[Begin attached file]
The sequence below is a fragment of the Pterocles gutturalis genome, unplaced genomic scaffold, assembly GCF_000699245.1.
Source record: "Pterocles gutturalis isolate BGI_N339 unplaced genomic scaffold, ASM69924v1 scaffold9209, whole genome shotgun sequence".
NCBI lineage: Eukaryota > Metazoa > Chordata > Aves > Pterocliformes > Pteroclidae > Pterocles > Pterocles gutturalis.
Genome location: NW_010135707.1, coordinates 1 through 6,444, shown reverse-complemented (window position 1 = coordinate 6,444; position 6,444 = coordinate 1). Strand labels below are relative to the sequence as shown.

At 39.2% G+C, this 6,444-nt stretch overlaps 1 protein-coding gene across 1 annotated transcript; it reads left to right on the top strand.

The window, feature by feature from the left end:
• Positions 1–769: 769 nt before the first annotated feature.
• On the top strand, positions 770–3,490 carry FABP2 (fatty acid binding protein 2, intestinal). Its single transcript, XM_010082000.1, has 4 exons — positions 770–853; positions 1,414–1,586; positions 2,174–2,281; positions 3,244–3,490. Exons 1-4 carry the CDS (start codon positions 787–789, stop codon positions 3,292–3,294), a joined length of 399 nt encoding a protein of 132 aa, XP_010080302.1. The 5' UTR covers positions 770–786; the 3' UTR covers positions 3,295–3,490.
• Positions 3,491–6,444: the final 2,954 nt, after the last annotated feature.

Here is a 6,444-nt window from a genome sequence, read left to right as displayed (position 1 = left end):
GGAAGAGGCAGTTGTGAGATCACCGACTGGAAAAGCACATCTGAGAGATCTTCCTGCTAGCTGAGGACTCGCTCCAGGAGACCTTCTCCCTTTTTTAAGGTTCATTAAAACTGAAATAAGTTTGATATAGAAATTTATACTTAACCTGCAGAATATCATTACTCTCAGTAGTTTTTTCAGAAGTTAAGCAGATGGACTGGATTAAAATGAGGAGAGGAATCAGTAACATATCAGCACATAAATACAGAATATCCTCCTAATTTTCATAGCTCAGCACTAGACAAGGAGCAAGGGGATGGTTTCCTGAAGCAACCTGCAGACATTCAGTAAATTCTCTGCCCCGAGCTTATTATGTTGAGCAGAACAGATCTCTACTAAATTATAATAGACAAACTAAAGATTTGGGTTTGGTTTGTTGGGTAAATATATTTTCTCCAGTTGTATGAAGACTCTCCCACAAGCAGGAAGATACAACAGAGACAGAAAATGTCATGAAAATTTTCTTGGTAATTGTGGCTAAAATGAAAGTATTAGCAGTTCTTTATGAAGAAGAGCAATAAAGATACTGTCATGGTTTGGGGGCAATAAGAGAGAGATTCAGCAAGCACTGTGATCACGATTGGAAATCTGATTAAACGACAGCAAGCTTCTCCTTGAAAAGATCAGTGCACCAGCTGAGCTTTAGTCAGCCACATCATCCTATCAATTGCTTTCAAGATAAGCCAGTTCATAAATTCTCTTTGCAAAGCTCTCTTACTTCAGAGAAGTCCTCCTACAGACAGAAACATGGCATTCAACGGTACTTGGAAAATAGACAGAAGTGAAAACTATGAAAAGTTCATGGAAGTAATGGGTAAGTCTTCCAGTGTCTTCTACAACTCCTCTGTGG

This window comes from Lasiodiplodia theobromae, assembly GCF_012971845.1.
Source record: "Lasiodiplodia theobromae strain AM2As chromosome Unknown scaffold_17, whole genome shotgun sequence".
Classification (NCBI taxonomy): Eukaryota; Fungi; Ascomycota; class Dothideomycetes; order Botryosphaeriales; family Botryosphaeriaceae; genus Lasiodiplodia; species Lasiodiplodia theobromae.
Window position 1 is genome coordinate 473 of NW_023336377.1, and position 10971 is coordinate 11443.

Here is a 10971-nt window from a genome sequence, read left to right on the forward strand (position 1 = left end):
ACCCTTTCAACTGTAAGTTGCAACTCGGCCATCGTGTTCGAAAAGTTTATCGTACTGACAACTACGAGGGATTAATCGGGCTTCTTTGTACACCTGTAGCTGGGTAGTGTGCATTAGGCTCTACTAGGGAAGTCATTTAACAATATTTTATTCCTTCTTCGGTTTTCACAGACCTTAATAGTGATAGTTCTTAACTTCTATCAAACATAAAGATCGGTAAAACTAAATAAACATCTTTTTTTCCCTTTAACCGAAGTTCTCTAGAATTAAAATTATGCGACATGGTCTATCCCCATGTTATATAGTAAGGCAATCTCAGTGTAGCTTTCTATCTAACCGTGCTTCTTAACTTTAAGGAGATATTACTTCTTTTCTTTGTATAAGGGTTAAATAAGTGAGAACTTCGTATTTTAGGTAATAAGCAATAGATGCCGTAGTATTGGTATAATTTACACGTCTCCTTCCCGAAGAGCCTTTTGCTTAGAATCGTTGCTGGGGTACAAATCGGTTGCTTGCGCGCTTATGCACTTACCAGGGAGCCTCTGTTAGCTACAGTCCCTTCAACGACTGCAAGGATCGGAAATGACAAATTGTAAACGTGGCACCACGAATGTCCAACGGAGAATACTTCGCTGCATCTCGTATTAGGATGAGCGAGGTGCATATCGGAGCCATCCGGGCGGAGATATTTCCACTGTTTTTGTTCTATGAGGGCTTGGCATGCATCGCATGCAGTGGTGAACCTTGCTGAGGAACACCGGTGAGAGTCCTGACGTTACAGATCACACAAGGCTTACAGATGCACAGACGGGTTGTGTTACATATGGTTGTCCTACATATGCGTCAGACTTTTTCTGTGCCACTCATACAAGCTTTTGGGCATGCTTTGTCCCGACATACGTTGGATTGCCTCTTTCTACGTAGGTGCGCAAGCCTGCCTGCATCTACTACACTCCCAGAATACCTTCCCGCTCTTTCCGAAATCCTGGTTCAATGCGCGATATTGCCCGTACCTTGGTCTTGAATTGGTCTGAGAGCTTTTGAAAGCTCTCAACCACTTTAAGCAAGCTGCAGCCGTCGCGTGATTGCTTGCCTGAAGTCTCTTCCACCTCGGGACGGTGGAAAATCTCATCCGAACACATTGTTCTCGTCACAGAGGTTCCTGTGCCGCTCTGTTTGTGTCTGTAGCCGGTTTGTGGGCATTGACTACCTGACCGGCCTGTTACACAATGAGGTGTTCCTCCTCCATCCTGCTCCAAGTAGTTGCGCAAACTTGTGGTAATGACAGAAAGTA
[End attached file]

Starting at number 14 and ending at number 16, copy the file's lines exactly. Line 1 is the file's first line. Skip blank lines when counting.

Classification (NCBI taxonomy): Eukaryota; Fungi; Ascomycota; class Dothideomycetes; order Botryosphaeriales; family Botryosphaeriaceae; genus Lasiodiplodia; species Lasiodiplodia theobromae.
Window position 1 is genome coordinate 473 of NW_023336377.1, and position 10971 is coordinate 11443.

Here is a 10971-nt window from a genome sequence, read left to right on the forward strand (position 1 = left end):